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Neeps

3 large rutabagas
butter
salt and pepper

Peel and chop the rutabagas into 1 in. cubes. Boil the rutabagas until they are soft. Strain and then mash with butter, salt and pepper.

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Camembert Mashed Potatoes
Cooking Light
(our tatties for the evening)

1½ (8-ounce) rounds Camembert cheese
11 cups cubed peeled Yukon gold potato (about 4½ pounds)
½ c. 1% low-fat milk
¾ tsp. salt
¾ tsp. freshly ground pepper
chopped fresh chives (optional)

Cut cheese into 6 wedges. Carefully remove rind from cheese; discard rind. Chop cheese; let stand at room temperature while potatoes cook.

Place potatoes into a large Dutch oven; cover with water. Bring to a boil. Reduce heat; simmer 12 minutes or until tender. Drain in a colander; return potatoes to pan. Add cheese, milk, salt, and ¾ tsp. pepper; mash with a potato masher until smooth. Garnish with chives and additional pepper, if desired.

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Chocolate Cranachan
Bon Appétit

2 c. coarsely grated bittersweet (not unsweetened) or semisweet chocolate (about 6 oz.)
1 c. hazelnuts, toasted, husked, coarsely chopped (4½ oz.)
1/3 c. (packed) golden brown sugar
1 c. old-fashioned rolled oats (3 oz.; do not use instant)
1¾ c. chilled heavy whipping cream
1/3 c. crème fraîche or sour cream
3 Tbsp. sugar
1/3 c. whisky

Preheat oven to 350 degrees. Mix chocolate, hazelnuts, and brown sugar in medium bowl. Spread oats out on rimmed baking sheet. Bake until golden brown, stirring occasionally, about 7 minutes. Stir hot oats into chocolate mixture (hot oats will partially melt chocolate); set aside until chocolate firms, at least 2 hours. (Can be made 1 day ahead. Cover and chill. Or stick in the freezer to rush the process.)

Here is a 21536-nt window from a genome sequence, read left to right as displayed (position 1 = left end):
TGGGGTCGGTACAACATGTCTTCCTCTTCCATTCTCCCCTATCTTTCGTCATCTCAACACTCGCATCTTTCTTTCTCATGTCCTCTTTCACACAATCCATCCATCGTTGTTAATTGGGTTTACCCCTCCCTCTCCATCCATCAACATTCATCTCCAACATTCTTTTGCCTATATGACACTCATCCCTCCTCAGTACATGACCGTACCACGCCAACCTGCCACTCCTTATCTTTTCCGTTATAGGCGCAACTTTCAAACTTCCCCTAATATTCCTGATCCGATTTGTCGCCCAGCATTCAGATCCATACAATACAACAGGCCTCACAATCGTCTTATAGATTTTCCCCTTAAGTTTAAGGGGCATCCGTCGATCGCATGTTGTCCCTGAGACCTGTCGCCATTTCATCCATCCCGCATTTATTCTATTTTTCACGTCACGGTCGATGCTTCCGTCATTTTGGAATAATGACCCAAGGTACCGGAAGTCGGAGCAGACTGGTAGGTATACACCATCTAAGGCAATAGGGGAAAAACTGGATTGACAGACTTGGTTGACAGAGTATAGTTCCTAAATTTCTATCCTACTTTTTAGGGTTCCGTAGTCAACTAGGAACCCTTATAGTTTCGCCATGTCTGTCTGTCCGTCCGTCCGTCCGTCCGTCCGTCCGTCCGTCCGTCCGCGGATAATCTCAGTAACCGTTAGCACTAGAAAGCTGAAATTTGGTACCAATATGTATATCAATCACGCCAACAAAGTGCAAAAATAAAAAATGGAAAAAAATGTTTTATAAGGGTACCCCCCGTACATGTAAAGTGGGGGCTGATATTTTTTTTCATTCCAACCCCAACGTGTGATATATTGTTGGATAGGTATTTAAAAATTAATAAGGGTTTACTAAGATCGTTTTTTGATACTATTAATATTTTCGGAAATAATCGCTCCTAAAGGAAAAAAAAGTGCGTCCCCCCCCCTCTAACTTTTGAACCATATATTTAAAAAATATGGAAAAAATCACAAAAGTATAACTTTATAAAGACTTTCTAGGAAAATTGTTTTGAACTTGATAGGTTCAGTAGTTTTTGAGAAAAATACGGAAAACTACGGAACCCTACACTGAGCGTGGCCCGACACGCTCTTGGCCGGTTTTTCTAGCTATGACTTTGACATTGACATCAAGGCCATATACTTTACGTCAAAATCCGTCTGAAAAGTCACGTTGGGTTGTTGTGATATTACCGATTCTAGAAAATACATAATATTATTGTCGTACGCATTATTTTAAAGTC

Using electric mixer, beat whipping cream, crème fraîche, and sugar in large bowl until cream mixture holds peaks. Fold in whisky.

In each of six 10- to 12-ounce goblets, layer ¾ c. cream mixture and ¾ c. oat mixture; repeat layering.

Top each parfait with ¾ c. cream mixture and sprinkle with oat mixture. Cover parfaits and chill overnight.

Variations:
Instead of goblets, Becky served the whole dessert in a trifle dish, then she layered raspberries and mint sprigs on top for a final flourish.

Serves 6. (We doubled this recipe.)

4 comments:

Mom said...

I'm eager to try some of the recipe's. When I make my lamb marinate, U use red wine instead of the whiskey.

Scott said...

I did modify that Lamb Marinade somewhat. Becky told me that she learned that we shouldn't put olive oil in meat marinades, because oil seals the meat and inhibits the absorption of the spices.

I have to say, after trying it, I agree!

Adolfo said...

YUMMY!!!
Good idea the garnish of the dessert- Fresh mint, raspberries and chocolate- I'M SOOO THERE! The whole meal sounds lovely though.
When is the next one?
:)

Scott said...

January 25, 2009

Mark your calendars!